The Hills Clinic horticulture program is in partnership with NSW Cultivate and has been a very popular addition to the programs offered at the Hospital.
If you are being admitted to the inpatient program, make sure you bring a garden shirt and hat to get involved in the fun. The Hills Clinic is set on two acres of semi rural land and sits adjacent to fields of market gardens in Sydney’s northwest. This is an ideal location to enjoy the outdoors and reconnect with nature.
In art therapy the individual does not make an art object for visually appealing aesthetics. Instead, the individual is encouraged to engage with the art making process in order to express the self. The extent of self-expression through the process of art making enables the individual to communicate their inner thoughts and feelings in a manner which is not restricted by the individual’s vocabulary. The individual cannot excuse themselves from the art making process by stating that they are not creative as the individual is encouraged to engage with the art making experience solely to express the self and it really does not matter what the final art object looks like.
The art therapist will steer away from any form of artistic direction and instead chooses to encourage the individual to enter into an art making process that is playful, spontaneous and, most of all, enjoyable. The individuals are encouraged to engage with their process of playful and spontaneous art making in order to generate a level of self-expression. The individuals involved with this process of expressive art making are able to safely explore and rediscover their own personal sense of playfulness and spontaneity in the security of the art therapy environment and adapt these elements into their life.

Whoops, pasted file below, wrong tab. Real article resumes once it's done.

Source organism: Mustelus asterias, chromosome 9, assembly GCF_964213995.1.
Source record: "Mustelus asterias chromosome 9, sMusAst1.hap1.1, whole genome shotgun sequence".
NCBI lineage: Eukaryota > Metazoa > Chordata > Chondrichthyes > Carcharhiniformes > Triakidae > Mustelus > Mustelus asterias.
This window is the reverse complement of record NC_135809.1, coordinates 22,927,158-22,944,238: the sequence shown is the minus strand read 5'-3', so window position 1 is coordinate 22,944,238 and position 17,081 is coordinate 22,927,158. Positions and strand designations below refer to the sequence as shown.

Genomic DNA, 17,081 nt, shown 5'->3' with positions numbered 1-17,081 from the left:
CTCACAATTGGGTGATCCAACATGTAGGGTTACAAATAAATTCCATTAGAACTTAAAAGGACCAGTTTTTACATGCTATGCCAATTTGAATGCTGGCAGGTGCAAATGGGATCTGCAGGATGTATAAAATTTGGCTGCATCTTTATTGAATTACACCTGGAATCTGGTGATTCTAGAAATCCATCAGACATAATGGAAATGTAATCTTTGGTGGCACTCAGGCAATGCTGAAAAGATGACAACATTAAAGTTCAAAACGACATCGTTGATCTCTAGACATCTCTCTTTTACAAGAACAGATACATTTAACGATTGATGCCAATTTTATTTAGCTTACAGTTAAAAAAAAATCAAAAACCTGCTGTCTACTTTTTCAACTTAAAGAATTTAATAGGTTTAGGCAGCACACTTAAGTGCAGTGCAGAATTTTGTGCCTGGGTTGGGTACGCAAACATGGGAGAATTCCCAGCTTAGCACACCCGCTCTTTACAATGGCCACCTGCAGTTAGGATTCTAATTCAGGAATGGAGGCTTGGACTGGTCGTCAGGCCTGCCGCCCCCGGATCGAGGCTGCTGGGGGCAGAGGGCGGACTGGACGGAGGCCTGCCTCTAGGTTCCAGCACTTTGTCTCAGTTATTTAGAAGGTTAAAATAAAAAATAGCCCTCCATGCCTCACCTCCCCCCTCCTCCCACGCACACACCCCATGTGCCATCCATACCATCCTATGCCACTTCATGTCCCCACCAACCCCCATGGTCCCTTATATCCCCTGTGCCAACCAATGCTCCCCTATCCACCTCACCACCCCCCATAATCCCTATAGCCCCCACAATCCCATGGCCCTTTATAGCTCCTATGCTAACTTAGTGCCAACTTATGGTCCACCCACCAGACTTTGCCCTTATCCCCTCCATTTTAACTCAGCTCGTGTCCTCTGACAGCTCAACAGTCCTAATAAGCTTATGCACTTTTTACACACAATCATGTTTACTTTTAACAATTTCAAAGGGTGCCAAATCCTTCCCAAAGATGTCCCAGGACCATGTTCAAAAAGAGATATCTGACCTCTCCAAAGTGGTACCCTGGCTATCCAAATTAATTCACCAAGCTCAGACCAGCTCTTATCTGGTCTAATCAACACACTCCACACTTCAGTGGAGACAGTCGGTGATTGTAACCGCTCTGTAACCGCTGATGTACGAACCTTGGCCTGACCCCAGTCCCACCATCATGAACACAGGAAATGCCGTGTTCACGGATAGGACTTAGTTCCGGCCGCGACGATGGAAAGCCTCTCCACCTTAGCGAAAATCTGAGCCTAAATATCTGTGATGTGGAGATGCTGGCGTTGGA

Once the art making process has come to an end, the art therapist will encourage the individual to enter into a dialogue around their own art object. This dialogue often reflects how the art making process felt, any meaning attributed to the art object and what the art object may be reflecting back to the individual. This discussion process within art therapy enables the individual to differentiate between their own needs and desires and the needs and desires of the other group members. Through recognising the differences and similarities between themselves and the other group members the individual is supported towards becoming aware of their own sense of self-worth and identity and calls for the individual to take ownership over and responsibility to their own self-care and life.